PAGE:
If you have to deal with apps on a daily basis, you'll be sure to find a good number of nifty gems in this particular article, including a guide to designing iOS, Android and Mac apps. You can also use the Photoshop Actions to easily switch between multiple document sizes and apply a few techniques that will allow your elements to appear crisp and nicely rendered for all sizes. Everybody has their own workflow, and it's great to see designers sharing how they do their magic! (ea)

6. Six Monkeys That Might Make You Love Email Again

Most of us have a rather ambiguous relationship with email. We curse them when we are struggling to keep our inboxes from overflowing, or each time we get notified for new spam. On the other hand, our inboxes also treasure messages from dear friends, memories, exciting opportunities. So, what if we could change the context of how we interact with email? What if email was more than just a relentless notification behind the cold glass of our screens? Could we learn to love it, or at least appreciate it, again? Well, we could, as Brendan Dawes project Six Monkeys shows.

Six Monkeys That Might Make You Love Email Again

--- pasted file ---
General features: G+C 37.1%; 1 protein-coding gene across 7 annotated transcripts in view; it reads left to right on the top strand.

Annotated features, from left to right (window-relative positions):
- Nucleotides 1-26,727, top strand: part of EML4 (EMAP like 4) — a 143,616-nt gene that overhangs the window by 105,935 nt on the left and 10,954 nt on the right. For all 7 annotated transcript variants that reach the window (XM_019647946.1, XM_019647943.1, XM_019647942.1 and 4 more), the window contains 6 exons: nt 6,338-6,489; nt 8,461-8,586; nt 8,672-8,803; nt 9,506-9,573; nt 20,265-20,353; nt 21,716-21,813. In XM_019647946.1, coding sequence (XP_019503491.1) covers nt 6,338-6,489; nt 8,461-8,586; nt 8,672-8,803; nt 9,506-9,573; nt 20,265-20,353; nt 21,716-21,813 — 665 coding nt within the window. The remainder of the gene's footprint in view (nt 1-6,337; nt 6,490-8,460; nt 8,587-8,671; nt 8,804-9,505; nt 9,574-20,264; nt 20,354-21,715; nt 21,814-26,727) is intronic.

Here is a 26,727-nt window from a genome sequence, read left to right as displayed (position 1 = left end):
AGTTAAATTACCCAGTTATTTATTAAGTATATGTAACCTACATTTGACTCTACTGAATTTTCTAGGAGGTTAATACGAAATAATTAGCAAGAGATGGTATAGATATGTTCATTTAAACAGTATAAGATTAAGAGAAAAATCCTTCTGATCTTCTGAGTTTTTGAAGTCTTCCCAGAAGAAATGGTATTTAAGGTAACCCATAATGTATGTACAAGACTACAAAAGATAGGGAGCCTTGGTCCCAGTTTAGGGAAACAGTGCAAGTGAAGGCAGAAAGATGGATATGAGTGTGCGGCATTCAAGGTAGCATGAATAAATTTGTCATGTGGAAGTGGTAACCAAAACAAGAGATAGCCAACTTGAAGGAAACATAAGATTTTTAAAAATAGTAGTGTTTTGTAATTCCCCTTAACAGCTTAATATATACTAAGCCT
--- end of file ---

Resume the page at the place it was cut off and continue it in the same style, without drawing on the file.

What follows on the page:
Six Monkeys is a series of six physical objects, each one of them named after a famous Chimpanzee (the project is a commission work for Mailchimp, in case you were wondering), that are connected to the Internet and react to email in their own, unique way. Nim, for example, is a light switch that you can switch off to prevent email from coming in, Ham a little box that stores your most treasured emails and prints them out when you unlock the box with a (physical) key. An exceptional mix of analog and digital that gives email back some of its magic from the early days. Beautiful! (cm)


7. Tools For Picking Colors And Gradients

Everybody loves a good gradient, but picking just the right one may be a tedious (and potentially annoying) task. As it turns out, you can use Spectral, a little tool that lets you pick a basic color and adjust the hue, saturation and lightness until you've reached the perfect color gradient. And that's not it: you can add different shades, too!

Tools For Picking Colors And Gradients

Another tool, DraGGradients, is also a simple tool that generates and customizes multiple CSS3 radial gradients for you. Just select a main color and "stopping" points, drag each point to the right direction, adjust deepness to create a gradient and... voilà! You're done! You can also generate a random gradient or use an existing preset. Once you're happy with you creation, simply export the CSS. Happy gradients, everyone! (ml)